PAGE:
Communicating Science: Why do we still need to talk about vaccination?
“What makes people question, disbelieve and continue to weight advantages and disadvantages of vaccination?” wonders molecular geneticist and Crastina staff writer Anastasiia Semenova. In this personal reflection, she chooses an inter-cultural approach to understand the standpoint of anti-vaccinationists.
The Crastina theme of September–October 2017 is inter-cultural communication.
Vaccination as we know it has changed the way we see global health and conquer disease. Since eradication of smallpox and minimizing the cases of polio, measles and pertussis, that used to be responsible for millions of deaths every year, it would seem that cultural acceptance and popularization of vaccines would be as easy and well-taken as promoting a new technology piece. Despite the obvious positive impact it has made, vaccination remains a controversial topic for many since its first introduction at Edward Jenner’s times.
Although Jenner wasn’t the first to pick up on the immunity that develops after surviving the smallpox, and witness the effects of variolation practices, results of his experiment, first rejected by the Royal Society, was the first attempt to control the spread of the disease and prevent it by means of immunity. Even though it wasn’t understood at the time, the practice became widespread first in England, and then found its use worldwide. Social controversy that Jenner’s practices raised in the XVIII century is easy to understand – the only information available was that vaccination actually works. The church’s disapproval and political debates were not enough to stop the new practice, and few centuries later we have people who haven’t even been vaccinated against smallpox, writing articles about it. We don’t know if Jenner was aware of what he had discovered and potential impact his practices will have on the world, as well as we don’t know if he expected that surrounding controversy will ever go away. Unfortunately, it is still around.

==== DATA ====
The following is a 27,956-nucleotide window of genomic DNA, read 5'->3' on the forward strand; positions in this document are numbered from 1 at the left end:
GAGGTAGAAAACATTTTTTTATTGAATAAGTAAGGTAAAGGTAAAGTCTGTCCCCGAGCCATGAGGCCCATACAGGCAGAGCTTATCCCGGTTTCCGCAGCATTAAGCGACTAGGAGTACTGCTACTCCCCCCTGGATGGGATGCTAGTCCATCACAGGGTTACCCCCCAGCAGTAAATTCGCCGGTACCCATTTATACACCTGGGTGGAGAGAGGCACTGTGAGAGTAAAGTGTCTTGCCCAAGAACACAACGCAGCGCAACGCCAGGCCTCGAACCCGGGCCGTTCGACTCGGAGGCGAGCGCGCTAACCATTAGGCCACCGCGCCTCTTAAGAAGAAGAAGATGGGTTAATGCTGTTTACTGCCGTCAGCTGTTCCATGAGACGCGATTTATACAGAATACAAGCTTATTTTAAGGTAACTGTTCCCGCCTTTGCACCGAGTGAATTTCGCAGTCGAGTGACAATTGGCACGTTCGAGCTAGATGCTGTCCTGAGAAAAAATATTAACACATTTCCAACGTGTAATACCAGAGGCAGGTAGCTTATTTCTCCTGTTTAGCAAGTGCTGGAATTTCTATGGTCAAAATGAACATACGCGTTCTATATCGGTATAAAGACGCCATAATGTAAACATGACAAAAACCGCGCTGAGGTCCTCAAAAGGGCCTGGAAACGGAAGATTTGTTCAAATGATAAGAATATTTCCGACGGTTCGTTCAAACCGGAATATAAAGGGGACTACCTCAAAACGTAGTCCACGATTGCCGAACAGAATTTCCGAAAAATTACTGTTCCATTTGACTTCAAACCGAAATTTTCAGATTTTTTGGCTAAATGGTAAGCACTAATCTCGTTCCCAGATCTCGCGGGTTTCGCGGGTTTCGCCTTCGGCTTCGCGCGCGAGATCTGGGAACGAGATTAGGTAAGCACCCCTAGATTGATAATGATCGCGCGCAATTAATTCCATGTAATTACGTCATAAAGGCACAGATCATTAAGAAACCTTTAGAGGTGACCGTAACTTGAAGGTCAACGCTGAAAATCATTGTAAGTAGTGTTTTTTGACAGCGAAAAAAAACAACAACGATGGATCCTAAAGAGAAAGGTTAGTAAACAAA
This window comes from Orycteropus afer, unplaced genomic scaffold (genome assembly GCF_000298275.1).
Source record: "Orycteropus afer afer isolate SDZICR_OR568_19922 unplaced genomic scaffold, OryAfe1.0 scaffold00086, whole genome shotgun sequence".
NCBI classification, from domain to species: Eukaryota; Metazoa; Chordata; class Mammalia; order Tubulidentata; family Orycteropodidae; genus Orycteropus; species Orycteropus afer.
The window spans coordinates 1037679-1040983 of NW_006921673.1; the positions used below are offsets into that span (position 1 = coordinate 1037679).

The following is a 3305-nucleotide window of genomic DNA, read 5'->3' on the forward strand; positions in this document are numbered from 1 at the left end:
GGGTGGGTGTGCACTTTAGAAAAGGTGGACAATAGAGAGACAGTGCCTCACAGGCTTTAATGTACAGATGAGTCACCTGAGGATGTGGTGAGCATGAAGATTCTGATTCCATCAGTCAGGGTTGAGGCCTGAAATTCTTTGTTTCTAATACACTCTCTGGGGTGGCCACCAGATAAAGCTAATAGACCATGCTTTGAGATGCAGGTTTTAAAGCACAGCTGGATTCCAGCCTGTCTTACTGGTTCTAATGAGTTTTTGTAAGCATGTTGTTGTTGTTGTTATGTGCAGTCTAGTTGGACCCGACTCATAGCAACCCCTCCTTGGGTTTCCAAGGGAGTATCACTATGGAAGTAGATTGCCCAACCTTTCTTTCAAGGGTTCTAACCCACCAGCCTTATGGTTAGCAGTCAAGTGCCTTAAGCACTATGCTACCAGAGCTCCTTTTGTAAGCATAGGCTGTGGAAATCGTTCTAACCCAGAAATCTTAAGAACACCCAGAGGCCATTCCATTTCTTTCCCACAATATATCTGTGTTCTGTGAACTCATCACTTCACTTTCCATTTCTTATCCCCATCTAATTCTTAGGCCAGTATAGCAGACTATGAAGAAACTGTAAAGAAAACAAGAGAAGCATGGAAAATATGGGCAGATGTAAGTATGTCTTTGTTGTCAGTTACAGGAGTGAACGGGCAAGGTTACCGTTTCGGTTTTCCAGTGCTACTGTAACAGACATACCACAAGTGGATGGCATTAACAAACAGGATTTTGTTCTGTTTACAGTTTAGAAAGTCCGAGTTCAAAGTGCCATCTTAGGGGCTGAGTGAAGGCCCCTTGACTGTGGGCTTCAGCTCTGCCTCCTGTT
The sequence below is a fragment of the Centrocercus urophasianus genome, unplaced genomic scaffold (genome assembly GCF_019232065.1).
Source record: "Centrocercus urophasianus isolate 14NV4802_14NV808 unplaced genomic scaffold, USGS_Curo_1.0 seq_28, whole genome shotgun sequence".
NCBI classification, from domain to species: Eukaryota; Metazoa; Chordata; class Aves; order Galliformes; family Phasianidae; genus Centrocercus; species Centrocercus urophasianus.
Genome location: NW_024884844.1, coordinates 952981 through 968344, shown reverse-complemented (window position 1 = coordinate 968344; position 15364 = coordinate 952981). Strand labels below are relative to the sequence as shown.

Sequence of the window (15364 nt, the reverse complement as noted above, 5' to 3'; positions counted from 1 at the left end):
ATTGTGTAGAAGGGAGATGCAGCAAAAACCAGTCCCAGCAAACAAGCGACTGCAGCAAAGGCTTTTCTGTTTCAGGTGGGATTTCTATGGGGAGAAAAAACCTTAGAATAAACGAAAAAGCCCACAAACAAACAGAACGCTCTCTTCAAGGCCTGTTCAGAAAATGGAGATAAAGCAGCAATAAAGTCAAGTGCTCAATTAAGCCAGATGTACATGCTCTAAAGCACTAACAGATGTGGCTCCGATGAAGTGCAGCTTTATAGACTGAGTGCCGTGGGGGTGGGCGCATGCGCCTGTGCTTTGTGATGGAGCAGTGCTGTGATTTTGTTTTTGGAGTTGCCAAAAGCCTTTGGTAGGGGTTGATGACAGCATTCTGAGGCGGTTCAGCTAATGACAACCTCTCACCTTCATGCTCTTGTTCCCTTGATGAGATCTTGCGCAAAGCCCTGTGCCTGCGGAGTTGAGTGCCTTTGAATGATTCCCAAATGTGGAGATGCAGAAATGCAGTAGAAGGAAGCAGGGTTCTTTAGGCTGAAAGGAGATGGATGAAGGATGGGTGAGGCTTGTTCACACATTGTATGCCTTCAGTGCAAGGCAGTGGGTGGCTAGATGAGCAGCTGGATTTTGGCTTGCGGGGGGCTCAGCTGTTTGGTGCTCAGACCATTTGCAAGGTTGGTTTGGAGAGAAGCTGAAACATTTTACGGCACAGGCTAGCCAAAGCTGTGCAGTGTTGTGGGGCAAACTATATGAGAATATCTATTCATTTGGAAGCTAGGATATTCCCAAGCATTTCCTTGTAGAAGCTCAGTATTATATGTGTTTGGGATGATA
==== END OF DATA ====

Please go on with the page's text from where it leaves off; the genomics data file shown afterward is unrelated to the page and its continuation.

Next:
Anti-vaccination movements arose together with the vaccines themselves, but what makes people question, disbelieve and continue to weight advantages and disadvantages of vaccination? I think most of it comes from the fear. Minus the sharp needles, it has two main sources – lack of knowledge and unfortunate cases. People are very similar in the way we function on a large scale, but in terms of responding to different stimuli, like pain or pathogens, every person is unique. That explains unfortunate cases when ones body does not tolerate vaccination that leads to very rare, but still very unfortunate cases of vaccine-related complications or death. Although rare, those become perfect examples for the ones against vaccination. One grain of truth – in this case, vaccination – is enough to make a lie believable and widespread.
Not everyone is an expert on immunity and statistics – and let’s be honest, not everyone bothers with looking up original sources and checking the information in news reports and internet articles. That’s why explaining how the whole process works, its outcomes and chances of something going south are at most importance when talking about vaccination. Immune system is complex, but everything can be simplified for a general public. You don’t need to major in biology to understand wonderful posters made by Maki Naro
France making vaccination mandatory by law set a good example for dealing with “anti-vaccinationists”, but it can give rise to more controversy, unless a wide informational campaign takes place, that, in my opinion, should begin at primary school level. Soon-to-be-parents should be the most informed and targeted group, especially in countries where vaccination isn’t mandatory, because their decisions can shape global health in the nearest 50 years. My friend, who recently had a baby, said she never had doubts about vaccinating her child, as it is the right thing to do; she made the decision without looking at state kindergarten regulations. All that it takes is school knowledge of how immunity works, reason and supportive doctors. Why can’t it work for everyone?
Probably the biggest recent argument against vaccines has been the claim that there’s a link between vaccination and autism, that first arose in 1998. Although a large number of studies were conducted and disproved the possible link, never mind no statistically accurate back up for it in the first place, it still makes a headline here and there, and remains in the public’s mind. It is understandable, that if such a link exists in a parent’s mind, it will arise questions and doubts, that will be seen as out weighting disadvantages. “Anti-vaccinationists” aren’t generally treated kindly by those who try to prove them wrong, nor willing to listen, which raises the problem of communicating the topic in the first place.
We are yet to find the way to explain not only the biological and medical grounds for vaccination, but the important social and global effects of the vaccination. I believe it is there somewhere between education, consultation, promotion and government support.
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